"Just because everyone is doing it doesn't mean you should too."
These words of wisdom have probably been spoken to most of us while we were growing up. The statement is true. In our democratic western world we have adopted the idea that the majority must not only rule but must be right as well. I came across an interesting piece of research that pointed out that rapid sexual involvement may be harmful to long term relationship quality.
The basic premise of the research is that those who move too quickly into a sexual relationship are potentially doing great harm to the quality of their relationship in the long run and this was especially true for women.
Popular culture and media would have us believe that almost everyone is sexually active prior to marriage. Because everyone is doing it, it must be OK. You may have never known about American Olympic hurdler Lolo Jones even though she is a world class athlete, except for the fact she is also a self-proclaimed virgin.
At the age of 29, her virginity is more intriguing to the mass media than her athletic accomplishments. The idea of waiting until marriage to become sexually active seems weird and strange and certainly not normal.
I guess it is fair to say that not everyone is doing it, but the issue of concern still needs to be addressed. What if everyone was doing it, does that make it right? If everyone was lying, stealing or killing would that make it right?
My point is that the number of people doing something is not what defines what is right. When Jesus walked this earth He was confronted with sin everywhere He went. Everyone was doing it except Him.
In John 8 Jesus illustrates how He dealt with sin. A woman is trapped in the act of adultery in order to put Jesus on the spot.
The Pharisees, or religious elite, wanted to see how Jesus would handle this situation. In a few short moments He exposes the self-righteous religious people who wanted to condemn and kill the women, valued the person of the woman, forgave her moral failure and directed her on a different path.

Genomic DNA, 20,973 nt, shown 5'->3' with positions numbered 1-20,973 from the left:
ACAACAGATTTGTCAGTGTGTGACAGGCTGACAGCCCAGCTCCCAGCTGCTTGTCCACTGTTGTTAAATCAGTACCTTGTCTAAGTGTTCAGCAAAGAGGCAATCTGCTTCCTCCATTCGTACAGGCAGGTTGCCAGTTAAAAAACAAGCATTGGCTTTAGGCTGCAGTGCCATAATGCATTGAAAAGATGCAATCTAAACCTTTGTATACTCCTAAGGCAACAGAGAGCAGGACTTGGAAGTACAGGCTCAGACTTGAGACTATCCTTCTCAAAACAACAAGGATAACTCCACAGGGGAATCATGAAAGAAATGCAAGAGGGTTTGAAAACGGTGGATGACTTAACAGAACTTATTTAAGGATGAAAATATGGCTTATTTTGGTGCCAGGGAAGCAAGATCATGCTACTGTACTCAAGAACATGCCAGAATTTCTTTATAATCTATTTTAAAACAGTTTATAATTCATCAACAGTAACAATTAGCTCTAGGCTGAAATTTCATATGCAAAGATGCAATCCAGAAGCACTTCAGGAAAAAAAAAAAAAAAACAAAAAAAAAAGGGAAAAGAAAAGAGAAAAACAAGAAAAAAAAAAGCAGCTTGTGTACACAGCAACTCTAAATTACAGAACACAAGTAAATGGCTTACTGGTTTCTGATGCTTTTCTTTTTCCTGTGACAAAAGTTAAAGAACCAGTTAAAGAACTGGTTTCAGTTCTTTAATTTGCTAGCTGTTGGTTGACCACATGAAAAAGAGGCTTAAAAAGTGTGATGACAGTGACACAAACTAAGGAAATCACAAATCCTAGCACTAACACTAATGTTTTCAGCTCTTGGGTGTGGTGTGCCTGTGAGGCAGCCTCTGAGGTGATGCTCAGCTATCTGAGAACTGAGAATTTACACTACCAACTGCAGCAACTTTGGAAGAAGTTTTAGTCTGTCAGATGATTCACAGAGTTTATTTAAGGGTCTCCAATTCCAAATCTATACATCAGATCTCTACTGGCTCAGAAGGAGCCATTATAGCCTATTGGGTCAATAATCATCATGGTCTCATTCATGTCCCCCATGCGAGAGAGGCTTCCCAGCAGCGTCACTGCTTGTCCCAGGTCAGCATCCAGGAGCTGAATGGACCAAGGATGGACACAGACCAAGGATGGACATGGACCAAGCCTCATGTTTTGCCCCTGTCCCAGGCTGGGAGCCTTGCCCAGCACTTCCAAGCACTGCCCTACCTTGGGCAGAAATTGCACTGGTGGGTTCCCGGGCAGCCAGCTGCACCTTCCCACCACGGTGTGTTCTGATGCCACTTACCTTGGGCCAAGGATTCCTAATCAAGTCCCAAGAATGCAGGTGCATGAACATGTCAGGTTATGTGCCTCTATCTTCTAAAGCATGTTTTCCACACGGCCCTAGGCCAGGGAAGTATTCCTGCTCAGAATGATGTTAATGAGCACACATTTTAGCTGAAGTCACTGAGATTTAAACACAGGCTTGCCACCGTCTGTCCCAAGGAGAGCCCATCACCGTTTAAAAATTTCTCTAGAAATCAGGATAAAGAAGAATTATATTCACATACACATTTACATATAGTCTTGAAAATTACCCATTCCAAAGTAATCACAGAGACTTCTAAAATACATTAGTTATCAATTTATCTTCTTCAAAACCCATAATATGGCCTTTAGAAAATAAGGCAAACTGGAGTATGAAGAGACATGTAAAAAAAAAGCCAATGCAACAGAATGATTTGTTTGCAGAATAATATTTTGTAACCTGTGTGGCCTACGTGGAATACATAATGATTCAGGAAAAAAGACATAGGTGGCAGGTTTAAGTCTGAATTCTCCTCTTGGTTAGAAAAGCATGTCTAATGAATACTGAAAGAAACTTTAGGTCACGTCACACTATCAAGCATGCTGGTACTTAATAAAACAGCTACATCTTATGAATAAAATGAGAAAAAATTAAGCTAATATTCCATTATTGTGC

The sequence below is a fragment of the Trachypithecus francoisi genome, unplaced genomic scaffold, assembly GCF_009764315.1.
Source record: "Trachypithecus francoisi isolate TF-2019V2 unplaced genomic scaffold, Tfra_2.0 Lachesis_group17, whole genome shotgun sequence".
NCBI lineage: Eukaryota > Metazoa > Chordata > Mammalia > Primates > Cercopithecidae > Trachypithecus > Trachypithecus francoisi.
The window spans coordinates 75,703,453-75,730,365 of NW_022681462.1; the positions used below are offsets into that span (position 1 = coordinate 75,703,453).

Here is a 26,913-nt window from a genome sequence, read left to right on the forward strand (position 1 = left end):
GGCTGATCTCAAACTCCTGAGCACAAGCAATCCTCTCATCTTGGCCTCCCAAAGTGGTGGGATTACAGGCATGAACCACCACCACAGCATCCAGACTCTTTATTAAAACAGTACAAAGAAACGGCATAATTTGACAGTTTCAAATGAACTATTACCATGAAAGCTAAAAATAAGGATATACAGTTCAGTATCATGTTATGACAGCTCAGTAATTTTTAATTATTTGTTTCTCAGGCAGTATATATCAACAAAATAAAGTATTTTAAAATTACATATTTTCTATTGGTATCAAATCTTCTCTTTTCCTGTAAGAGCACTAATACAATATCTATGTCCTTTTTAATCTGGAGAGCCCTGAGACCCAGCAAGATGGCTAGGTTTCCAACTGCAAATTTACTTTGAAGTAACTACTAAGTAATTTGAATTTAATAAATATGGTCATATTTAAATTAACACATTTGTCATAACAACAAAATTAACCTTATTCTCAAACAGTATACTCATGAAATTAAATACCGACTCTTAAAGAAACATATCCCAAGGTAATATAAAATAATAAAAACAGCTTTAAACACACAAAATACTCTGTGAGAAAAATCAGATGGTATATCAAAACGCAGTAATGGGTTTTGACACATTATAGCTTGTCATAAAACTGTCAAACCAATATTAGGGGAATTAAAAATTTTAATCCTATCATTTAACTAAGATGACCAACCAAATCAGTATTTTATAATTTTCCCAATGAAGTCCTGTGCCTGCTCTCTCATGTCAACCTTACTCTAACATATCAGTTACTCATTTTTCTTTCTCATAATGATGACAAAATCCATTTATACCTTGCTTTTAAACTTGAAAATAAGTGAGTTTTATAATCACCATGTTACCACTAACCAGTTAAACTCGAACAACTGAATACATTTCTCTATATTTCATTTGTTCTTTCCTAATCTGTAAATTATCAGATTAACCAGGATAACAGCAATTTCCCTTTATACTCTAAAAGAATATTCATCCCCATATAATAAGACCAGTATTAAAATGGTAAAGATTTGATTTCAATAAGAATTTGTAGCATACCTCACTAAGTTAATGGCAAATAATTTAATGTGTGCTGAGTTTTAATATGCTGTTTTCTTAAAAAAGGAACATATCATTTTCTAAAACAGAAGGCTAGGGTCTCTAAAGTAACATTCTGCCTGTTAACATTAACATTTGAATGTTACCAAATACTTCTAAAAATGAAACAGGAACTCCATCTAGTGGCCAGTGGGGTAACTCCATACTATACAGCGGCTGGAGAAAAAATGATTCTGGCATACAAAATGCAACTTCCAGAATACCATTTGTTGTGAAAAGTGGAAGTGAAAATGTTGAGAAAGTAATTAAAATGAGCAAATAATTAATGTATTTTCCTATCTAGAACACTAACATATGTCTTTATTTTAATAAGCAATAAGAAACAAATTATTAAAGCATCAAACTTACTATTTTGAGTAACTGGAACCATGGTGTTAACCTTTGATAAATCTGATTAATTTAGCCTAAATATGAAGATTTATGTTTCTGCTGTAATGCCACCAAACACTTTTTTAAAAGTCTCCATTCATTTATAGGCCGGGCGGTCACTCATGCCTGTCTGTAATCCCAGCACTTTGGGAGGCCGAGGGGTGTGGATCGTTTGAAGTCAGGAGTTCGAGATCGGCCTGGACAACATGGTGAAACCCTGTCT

Notice He didn't ignore it, pretend it didn't happen or say, "don't worry everyone does it." He stated it was wrong but He forgave her.
He extended grace and then and only then did He give her some direction on living a different way.
This Jesus story should teach us to be very careful about our tendency to judge and condemn when we ourselves are guilty, but also to extend forgiveness and grace before we can assume any role of advice giver.
God is the standard of what is right and what is wrong, not opinion polls. He is judge but also the one who makes transformation possible. He is the extender of grace for when we fall short.
We need to understand that we are both human and fallible yet at the same time holy and sacred because Jesus is living a holy sacred life on our behalf.
He died in our stead and now lives on our behalf. God does not change His expectations because we are unable live up to them. He changes us through the power of the Holy Spirit. Throughout all our wanderings He showers us with grace and confirms His love for us.
Todd Martin is a pastor with Harvest Christian Fellowship.